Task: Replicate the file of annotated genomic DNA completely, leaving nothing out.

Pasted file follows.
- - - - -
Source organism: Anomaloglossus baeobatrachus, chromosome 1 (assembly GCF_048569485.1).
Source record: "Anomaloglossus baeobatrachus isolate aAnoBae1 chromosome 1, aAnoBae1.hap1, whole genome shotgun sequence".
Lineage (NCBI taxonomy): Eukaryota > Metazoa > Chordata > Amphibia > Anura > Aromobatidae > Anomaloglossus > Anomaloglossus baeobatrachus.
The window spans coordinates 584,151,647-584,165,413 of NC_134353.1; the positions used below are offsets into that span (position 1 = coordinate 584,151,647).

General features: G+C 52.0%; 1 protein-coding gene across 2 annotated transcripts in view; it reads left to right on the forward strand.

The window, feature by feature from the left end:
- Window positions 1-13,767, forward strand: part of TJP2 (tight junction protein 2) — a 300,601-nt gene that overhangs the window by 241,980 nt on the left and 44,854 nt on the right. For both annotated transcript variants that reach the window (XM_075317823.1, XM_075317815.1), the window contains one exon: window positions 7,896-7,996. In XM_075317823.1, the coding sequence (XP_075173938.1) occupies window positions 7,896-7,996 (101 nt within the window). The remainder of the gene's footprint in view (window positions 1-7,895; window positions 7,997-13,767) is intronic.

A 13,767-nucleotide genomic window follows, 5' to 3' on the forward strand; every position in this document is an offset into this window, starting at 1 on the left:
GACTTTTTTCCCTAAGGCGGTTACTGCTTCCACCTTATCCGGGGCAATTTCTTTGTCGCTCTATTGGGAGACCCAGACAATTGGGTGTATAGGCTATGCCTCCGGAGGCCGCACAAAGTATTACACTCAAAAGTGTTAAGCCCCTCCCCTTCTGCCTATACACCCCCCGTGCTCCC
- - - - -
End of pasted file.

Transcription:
Source organism: Anomaloglossus baeobatrachus, chromosome 1 (assembly GCF_048569485.1).
Source record: "Anomaloglossus baeobatrachus isolate aAnoBae1 chromosome 1, aAnoBae1.hap1, whole genome shotgun sequence".
Lineage (NCBI taxonomy): Eukaryota > Metazoa > Chordata > Amphibia > Anura > Aromobatidae > Anomaloglossus > Anomaloglossus baeobatrachus.
The window spans coordinates 584,151,647-584,165,413 of NC_134353.1; the positions used below are offsets into that span (position 1 = coordinate 584,151,647).

General features: G+C 52.0%; 1 protein-coding gene across 2 annotated transcripts in view; it reads left to right on the forward strand.

The window, feature by feature from the left end:
- Window positions 1-13,767, forward strand: part of TJP2 (tight junction protein 2) — a 300,601-nt gene that overhangs the window by 241,980 nt on the left and 44,854 nt on the right. For both annotated transcript variants that reach the window (XM_075317823.1, XM_075317815.1), the window contains one exon: window positions 7,896-7,996. In XM_075317823.1, the coding sequence (XP_075173938.1) occupies window positions 7,896-7,996 (101 nt within the window). The remainder of the gene's footprint in view (window positions 1-7,895; window positions 7,997-13,767) is intronic.

A 13,767-nucleotide genomic window follows, 5' to 3' on the forward strand; every position in this document is an offset into this window, starting at 1 on the left:
GACTTTTTTCCCTAAGGCGGTTACTGCTTCCACCTTATCCGGGGCAATTTCTTTGTCGCTCTATTGGGAGACCCAGACAATTGGGTGTATAGGCTATGCCTCCGGAGGCCGCACAAAGTATTACACTCAAAAGTGTTAAGCCCCTCCCCTTCTGCCTATACACCCCCCGTGCTCCC